Monday, January 26, 2009

Night Of Knives

Night of Knives

Over the weekend I grabbed my paperback copy of Ian Cameron Esslemont's "Night of Knives." I had just finished reading "Reapers Gale" the 7th book in the Malazan Book of the Fallen series and wanted a little more (I don't own Toll of the Hounds yet).

According to the preface Erikson has been waiting a while for Esselmont to enter the fray with his own contribution to the world of Malaz. While the story itself was enjoyable in some ways it seemed to be rushed out. The type was large and the margins were wide. In fact, "Night of Knives" seemed better suited as a short story added to a compendium than a stand alone novel.

I had hopes, going in, that I would learn far more about Dancer and Kellenvad but this book doesn't really deliver much in that regard. Instead the story is told from the perspective of two other people; Temper, a semi-retired bodyguard of Dasseem, and Kiska, a non-commissioned spy for the local Malaz govt and part-time thief.

Temper, after having survived a horrid battle at Y'Ghatan and the subsequent political maneuvering ended up hidden as an old guard in the garrison at Malaz isle. His sense of duty drags him out and back into imperial machinations on a rare, and feared night - a nigh of the moon. Kiska, on the other hand, goes out on that same night out of curiosity and a desire to find more for her life than just Malaz island.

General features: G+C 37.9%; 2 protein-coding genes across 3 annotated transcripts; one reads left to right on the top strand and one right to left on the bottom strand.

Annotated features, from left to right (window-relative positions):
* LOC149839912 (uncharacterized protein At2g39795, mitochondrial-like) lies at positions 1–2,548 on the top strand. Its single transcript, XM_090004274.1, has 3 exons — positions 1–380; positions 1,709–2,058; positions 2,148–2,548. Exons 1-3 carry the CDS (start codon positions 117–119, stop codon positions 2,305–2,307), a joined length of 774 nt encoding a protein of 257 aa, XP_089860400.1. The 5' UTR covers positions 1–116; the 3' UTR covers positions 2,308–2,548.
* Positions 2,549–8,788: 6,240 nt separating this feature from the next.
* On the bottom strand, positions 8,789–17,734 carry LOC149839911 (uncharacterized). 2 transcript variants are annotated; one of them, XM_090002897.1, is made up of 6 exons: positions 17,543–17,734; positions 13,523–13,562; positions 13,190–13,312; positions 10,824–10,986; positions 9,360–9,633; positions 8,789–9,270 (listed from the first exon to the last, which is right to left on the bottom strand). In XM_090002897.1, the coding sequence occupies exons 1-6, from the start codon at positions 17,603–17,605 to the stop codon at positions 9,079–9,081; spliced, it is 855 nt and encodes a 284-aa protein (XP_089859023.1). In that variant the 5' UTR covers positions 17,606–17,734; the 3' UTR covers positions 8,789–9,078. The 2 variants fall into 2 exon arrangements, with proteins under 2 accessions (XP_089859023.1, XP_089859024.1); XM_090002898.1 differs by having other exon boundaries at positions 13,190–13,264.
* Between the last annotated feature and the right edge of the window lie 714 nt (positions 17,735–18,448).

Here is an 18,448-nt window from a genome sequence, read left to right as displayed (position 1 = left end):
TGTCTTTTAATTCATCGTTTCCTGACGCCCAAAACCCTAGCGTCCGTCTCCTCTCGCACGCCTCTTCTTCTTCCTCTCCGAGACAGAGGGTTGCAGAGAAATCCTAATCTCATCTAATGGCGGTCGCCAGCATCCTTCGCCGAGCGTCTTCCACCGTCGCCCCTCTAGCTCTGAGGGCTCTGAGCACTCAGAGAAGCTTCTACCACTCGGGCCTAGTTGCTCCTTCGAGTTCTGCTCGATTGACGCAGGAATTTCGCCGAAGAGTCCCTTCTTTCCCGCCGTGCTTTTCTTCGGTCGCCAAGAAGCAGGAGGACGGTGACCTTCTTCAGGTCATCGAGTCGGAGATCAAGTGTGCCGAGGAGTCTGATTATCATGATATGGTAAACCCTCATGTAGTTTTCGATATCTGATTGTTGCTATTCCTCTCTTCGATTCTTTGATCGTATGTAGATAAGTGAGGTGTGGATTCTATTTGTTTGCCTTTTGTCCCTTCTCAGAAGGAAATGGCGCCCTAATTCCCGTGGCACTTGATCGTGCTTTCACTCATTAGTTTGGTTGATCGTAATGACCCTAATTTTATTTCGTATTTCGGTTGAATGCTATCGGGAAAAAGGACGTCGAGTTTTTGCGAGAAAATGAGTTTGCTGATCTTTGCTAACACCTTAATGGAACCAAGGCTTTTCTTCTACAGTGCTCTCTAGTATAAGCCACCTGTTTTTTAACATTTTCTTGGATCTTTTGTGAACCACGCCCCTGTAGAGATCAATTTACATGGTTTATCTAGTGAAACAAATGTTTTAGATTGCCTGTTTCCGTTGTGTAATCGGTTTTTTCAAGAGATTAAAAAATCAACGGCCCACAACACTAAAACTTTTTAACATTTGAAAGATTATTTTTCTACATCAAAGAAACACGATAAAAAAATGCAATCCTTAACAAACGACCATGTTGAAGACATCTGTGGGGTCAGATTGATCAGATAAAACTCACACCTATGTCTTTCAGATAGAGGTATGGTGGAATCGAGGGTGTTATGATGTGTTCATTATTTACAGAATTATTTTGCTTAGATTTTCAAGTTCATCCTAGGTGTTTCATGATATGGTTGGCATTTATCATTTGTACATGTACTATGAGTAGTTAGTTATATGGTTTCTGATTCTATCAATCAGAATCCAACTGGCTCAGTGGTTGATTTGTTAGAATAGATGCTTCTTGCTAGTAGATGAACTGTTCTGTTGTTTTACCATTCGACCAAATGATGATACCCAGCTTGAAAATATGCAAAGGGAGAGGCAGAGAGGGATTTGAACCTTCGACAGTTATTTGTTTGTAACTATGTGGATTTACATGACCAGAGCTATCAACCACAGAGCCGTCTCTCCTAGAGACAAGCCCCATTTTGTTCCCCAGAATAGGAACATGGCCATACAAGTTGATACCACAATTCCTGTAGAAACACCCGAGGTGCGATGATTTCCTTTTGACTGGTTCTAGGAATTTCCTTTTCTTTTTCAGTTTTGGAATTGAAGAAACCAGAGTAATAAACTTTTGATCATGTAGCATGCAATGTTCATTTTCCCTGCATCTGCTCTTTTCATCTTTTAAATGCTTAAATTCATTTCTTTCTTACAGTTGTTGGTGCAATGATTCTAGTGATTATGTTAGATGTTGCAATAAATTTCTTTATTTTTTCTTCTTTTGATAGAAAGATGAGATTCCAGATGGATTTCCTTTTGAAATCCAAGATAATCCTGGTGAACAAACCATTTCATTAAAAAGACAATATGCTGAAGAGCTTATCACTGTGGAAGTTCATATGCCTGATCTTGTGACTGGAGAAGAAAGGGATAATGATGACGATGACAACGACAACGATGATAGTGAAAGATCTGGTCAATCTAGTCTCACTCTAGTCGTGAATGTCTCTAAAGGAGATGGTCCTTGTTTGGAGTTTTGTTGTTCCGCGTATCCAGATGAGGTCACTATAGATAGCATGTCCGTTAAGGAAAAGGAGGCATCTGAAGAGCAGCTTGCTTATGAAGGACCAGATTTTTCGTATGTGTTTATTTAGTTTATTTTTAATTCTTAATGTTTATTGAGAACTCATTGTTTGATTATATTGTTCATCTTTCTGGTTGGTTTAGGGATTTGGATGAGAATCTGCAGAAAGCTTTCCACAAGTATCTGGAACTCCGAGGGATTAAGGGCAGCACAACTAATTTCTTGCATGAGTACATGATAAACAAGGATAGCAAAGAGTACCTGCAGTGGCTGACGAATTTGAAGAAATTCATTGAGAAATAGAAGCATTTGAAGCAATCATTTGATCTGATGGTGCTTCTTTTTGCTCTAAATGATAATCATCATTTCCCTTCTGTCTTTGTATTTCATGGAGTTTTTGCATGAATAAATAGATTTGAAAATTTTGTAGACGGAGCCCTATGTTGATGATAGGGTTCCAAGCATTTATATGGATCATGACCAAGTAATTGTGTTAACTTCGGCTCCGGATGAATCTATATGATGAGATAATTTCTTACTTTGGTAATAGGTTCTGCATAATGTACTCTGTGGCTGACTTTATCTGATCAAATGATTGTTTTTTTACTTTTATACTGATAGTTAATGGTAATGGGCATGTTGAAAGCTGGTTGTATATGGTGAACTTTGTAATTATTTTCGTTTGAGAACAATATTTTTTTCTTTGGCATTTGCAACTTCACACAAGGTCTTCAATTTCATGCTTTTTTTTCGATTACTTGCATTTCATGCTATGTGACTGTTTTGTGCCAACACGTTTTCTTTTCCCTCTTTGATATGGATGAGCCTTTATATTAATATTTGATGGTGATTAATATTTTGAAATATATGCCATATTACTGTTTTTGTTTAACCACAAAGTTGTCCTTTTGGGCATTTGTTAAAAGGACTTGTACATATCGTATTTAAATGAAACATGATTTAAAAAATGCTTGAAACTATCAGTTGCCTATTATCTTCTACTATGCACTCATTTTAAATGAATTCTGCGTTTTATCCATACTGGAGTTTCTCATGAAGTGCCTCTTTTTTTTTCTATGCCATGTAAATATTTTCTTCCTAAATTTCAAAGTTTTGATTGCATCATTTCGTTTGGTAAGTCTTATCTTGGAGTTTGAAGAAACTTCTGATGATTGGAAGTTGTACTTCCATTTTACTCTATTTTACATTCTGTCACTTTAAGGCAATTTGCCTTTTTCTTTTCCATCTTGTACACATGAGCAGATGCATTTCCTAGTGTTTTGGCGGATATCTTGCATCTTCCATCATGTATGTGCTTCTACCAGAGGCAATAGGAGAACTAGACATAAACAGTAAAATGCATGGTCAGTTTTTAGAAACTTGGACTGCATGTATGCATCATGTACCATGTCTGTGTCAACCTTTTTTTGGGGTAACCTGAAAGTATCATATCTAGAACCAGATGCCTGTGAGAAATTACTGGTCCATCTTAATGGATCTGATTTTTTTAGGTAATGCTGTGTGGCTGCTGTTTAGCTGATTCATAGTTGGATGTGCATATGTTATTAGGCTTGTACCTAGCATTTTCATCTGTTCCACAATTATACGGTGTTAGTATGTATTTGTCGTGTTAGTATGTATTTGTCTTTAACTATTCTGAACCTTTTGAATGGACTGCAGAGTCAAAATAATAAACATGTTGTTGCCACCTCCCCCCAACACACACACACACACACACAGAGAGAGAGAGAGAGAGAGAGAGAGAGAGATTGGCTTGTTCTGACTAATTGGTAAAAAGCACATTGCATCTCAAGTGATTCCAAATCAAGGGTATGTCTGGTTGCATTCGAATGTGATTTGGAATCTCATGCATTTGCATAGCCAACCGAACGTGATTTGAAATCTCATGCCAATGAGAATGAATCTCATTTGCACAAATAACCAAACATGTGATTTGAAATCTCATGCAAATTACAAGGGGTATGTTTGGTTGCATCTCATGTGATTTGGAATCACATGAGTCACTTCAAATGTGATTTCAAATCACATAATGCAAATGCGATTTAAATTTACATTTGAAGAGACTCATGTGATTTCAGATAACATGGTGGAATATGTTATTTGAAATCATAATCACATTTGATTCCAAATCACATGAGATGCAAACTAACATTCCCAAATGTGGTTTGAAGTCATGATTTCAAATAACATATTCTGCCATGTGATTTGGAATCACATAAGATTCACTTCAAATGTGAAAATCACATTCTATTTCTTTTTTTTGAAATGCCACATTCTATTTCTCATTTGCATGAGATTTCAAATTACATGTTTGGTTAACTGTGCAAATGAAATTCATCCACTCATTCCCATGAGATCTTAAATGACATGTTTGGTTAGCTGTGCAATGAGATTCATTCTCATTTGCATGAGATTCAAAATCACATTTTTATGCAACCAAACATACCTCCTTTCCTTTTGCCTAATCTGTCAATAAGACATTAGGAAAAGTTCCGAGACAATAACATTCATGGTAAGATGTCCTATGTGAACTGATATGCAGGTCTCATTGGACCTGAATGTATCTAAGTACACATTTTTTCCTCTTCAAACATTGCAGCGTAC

While we, the readers, do see small snippets of Kellenvad and Dancer they are small nuggets without much value to the grand story drawn out for us so far in Erikson's books. However, now that we have met Temper and Kiska it is my hope that both pop up again in other novels. Temper seemed familiar to me going in so perhaps I have already met him in one of Erikson's books but I didn't pay him much attention. Likewise, perhaps Kiska has also been around and I've just failed to take note of her. Either way both characters are interesting and well written.

One thing I can say is that Esselmont does a good job of capturing the feel of Malaz that Erikson has already created. I didn't really feel like I was reading someone else's work (even if the word potshards doesn't appear once in this book). As far as a collaborative work goes "Night of Knives" is a winner.


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